If someone’s faithfulness to Jesus holds up through difficulty, what you have there is a fellow believer. Someone who carries their cross — endures hardship for their faith — is in Jesus’ words a disciple of his. This one might take some time to know, but if you’re seeing someone who lives by and proclaims the gospel even when it causes them problems, that’s a sister or brother in Christ.

     When Saul snuck out of Damascus, he went to Jerusalem, where it started again. “Can we trust him?” I’ve seen a lot of church leaders in my lifetime who would never have accepted Saul. I pray I’m not one of them.

     But Saul has an advocate, a man named Barnabas. Barnabas goes with him to Jerusalem and vouches for him. He told the apostles about the message Saul had preached, and about the fearlessness with which he endured hardship. And because they trusted Barnabas, they accepted Saul.

     Let’s be advocates. I saw a website this week on which a church I’m familiar with was attacked for a change in practice on Sunday mornings. Let’s be the opposite. Let’s be advocates. Notice people and churches who preach the good news of Jesus. Note those who endure hardship and persecution with love. And tell someone, “That’s my family.”

     Preach Jesus. Endure hardship. Be advocates for those who do. If we can take these things seriously, then there might be fewer churches. But they’ll be stronger and more united, and a much better witness to the gospel.

Friday, October 7, 2022

Like Scarlet

  “Come now, let us settle the matter,”

says the LORD.

“Though your sins are like scarlet,

they shall be as white as snow;

though they are red as crimson,

they shall be like wool.”

-Isaiah 1:18 (NIV)

We got tagged this week.

     Sometime in the night, someone sprayed graffiti on the walls of the church, and on our sign. It was only the second time it’s happened in 28 years, and by far the most extensive, so we can’t really complain. I do wish it had at least been a little more artistic — I’m pretty sure an 8-year-old with a spray-paint can could have done as well as our “artist” did. Maybe what bothered me most is that one of the tags obscured the “Christ” in our sign.

     In the grand scheme of things it’s no big deal, but it was a little jarring. And not just for me: Some neighbors were more upset than I was. More than one worried that it would take a long time for the city to remove it.

     Thankfully, I know someone who was able to help, a community liaison officer with the Chicago Police Department named Deanna. She’s volunteered at our food pantry before, so she knows us well. I reached out to her. I don’t know exactly who she spoke to, but by the end of the day there was a guy outside blasting it all off our walls. Fifteen, twenty minutes later you couldn’t tell it had ever been there.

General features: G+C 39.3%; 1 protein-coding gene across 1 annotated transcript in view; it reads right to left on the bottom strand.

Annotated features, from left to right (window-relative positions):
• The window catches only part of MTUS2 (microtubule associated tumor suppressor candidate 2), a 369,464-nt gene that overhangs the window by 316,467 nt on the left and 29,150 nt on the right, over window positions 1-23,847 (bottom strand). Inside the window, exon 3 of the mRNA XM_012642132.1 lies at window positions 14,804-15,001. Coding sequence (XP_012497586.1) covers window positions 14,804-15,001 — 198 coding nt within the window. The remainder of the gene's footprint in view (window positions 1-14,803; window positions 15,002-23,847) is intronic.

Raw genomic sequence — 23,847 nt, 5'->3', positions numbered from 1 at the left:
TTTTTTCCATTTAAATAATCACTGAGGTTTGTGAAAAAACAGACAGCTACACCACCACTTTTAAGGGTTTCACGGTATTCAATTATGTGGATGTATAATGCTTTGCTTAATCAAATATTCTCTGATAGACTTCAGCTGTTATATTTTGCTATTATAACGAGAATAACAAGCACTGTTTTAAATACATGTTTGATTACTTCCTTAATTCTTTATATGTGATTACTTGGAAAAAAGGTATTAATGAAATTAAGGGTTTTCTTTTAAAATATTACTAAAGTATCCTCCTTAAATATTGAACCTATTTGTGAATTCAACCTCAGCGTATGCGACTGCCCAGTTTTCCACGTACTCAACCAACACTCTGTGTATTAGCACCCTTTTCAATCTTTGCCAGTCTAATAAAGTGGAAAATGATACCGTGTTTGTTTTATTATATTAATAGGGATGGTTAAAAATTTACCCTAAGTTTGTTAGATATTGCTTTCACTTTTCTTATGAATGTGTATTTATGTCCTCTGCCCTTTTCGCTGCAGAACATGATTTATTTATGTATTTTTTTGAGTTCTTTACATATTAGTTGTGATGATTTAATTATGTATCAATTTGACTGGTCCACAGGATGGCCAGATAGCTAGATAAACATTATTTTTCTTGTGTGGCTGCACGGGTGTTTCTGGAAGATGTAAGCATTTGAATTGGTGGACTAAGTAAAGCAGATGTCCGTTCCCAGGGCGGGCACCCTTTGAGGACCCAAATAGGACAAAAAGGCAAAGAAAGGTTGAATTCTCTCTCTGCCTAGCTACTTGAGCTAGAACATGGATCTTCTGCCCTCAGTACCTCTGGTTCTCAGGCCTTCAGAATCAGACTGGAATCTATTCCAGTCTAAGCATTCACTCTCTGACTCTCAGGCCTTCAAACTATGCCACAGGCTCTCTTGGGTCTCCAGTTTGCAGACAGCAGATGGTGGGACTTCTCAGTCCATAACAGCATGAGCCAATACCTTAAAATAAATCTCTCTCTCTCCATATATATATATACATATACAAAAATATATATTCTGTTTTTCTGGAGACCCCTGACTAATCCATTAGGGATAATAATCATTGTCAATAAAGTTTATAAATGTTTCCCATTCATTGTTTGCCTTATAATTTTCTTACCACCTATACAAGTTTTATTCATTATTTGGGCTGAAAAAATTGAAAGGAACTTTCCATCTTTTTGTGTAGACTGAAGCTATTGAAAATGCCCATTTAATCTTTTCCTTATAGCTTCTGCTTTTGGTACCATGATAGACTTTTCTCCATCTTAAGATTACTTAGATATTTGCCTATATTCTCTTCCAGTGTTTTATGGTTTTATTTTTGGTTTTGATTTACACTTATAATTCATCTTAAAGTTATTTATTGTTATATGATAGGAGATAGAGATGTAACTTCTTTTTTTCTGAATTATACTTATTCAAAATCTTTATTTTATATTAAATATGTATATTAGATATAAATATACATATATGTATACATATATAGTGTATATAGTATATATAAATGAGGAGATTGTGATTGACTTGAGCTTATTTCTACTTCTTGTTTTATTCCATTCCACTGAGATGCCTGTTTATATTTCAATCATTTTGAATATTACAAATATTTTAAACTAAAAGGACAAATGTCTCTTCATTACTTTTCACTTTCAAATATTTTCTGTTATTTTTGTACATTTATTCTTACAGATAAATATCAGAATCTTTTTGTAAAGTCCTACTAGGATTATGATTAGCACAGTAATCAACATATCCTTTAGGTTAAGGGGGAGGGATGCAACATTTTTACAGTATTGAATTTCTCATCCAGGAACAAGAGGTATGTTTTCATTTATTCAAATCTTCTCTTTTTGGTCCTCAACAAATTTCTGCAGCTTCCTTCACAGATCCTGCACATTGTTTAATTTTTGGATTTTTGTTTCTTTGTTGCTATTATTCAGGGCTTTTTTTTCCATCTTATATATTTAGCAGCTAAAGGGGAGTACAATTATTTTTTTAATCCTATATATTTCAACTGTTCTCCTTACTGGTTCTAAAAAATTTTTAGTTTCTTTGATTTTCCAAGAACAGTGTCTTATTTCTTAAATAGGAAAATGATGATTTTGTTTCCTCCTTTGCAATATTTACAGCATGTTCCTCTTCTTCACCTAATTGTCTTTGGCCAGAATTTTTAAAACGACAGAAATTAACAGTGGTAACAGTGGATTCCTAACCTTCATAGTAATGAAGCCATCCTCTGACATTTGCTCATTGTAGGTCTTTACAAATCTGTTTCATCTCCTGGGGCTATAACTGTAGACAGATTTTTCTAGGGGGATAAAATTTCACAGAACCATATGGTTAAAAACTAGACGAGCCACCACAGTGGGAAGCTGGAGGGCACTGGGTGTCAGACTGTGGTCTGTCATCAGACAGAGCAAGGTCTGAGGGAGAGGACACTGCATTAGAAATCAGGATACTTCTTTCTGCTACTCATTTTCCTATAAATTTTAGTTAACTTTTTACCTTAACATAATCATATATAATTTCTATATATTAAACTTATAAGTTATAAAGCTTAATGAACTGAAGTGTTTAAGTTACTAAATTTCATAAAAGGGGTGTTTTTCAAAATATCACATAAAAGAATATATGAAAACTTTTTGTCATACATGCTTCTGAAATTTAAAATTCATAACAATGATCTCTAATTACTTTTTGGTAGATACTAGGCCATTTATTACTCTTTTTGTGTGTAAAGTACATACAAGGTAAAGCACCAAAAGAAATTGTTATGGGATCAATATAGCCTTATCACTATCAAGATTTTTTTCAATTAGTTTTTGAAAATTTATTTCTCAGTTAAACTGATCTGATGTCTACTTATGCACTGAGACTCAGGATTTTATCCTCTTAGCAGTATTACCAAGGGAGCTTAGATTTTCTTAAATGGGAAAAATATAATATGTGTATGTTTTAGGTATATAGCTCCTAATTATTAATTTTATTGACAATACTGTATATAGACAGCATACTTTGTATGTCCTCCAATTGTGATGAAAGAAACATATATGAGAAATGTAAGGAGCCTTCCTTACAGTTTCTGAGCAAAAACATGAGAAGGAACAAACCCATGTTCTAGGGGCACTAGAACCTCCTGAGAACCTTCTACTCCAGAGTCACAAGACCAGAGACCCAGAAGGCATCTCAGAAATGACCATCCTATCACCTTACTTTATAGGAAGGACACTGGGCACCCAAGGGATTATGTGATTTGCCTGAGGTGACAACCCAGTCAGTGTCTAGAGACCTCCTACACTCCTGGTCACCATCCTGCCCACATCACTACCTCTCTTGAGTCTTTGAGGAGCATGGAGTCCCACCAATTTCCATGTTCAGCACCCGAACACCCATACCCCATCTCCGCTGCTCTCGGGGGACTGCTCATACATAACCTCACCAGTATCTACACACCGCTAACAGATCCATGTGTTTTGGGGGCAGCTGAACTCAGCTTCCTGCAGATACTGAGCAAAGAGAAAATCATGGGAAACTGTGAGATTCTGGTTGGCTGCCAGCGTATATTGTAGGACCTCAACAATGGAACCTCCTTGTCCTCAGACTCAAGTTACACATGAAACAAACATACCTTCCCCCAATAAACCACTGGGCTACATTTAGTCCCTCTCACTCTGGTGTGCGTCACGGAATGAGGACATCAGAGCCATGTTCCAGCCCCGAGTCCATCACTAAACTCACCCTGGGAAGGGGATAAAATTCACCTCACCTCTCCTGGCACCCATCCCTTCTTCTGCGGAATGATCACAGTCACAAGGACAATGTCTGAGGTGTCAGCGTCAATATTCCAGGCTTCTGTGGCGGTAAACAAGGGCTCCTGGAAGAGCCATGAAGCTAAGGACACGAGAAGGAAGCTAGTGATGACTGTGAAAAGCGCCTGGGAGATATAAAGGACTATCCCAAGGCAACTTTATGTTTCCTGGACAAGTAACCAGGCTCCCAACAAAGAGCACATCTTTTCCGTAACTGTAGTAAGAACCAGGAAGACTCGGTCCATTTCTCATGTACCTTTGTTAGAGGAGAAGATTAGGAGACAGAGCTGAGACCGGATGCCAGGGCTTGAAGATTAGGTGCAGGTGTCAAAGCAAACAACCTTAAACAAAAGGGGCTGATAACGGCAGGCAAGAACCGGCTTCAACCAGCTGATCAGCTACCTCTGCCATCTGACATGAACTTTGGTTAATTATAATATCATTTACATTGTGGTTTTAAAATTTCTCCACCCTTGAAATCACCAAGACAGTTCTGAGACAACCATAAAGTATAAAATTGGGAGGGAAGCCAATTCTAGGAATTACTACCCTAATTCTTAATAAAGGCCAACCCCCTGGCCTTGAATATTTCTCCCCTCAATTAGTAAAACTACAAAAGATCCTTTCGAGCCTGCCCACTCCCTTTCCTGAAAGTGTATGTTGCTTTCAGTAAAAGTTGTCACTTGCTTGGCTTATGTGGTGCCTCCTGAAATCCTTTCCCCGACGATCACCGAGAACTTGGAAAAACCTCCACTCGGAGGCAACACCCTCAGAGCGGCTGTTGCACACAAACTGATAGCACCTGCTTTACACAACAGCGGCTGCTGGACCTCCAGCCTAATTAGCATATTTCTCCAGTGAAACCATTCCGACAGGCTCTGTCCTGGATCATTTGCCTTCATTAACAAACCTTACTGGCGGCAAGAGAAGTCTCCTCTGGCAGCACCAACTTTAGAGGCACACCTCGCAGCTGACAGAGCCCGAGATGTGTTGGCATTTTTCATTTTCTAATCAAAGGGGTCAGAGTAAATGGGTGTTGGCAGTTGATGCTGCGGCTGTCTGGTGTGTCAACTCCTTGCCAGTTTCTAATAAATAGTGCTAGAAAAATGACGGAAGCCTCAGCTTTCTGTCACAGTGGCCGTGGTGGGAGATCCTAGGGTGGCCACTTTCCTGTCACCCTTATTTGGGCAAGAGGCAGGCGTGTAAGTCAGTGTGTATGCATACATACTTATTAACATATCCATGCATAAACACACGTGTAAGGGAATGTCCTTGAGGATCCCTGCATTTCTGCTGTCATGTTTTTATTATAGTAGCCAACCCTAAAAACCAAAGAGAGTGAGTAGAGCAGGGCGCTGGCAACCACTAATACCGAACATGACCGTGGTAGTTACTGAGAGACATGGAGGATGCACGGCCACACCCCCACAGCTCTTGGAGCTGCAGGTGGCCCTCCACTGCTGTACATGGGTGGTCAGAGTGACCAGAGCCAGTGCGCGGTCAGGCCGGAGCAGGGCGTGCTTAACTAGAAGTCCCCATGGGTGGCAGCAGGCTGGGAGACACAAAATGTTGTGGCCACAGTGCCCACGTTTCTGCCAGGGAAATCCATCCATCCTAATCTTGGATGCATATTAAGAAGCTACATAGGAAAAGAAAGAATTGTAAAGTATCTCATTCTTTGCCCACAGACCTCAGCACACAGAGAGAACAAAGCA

And this verse from Isaiah came to mind. 

     For context, God says through the prophet that he hasn’t been listening to their prayers. What? Could that be right? Yep, there it is: “even when you offer many prayers, I am not listening.” God says he “hates” Israel’s religious observances, their assemblies and offerings and festivals, that he’s “tired” of them. He tells his people that when they come to the temple for worship, all they’re doing is trampling his lawn. Even though the Law tells them that they need to do these things, God wishes they wouldn’t. Why? 

     Well, it’s obvious, isn’t it? Their religion has lost its meaning because it hasn’t affected the way they treat each other. The same Law that required them to make sacrifices and observe Passover and what have you also required them to treat each other the right way. “Your hands are full of blood,” God says. “Wash and make yourselves clean. Take your evil deeds out of my sight; stop doing wrong. Learn to do right; seek justice. Defend the oppressed. Take up the cause of the fatherless; plead the case of the widow.”

     And that’s where our text comes. “Let’s reason together,” God says. He and Israel have a problem to solve. A good translation actually might be, “Let’s consider your options.” God isn’t going to compromise on this. He expects justice and righteousness. He expects that those with power and resources and leverage should come to the aid of those who lack them. So Israel has some choices to make.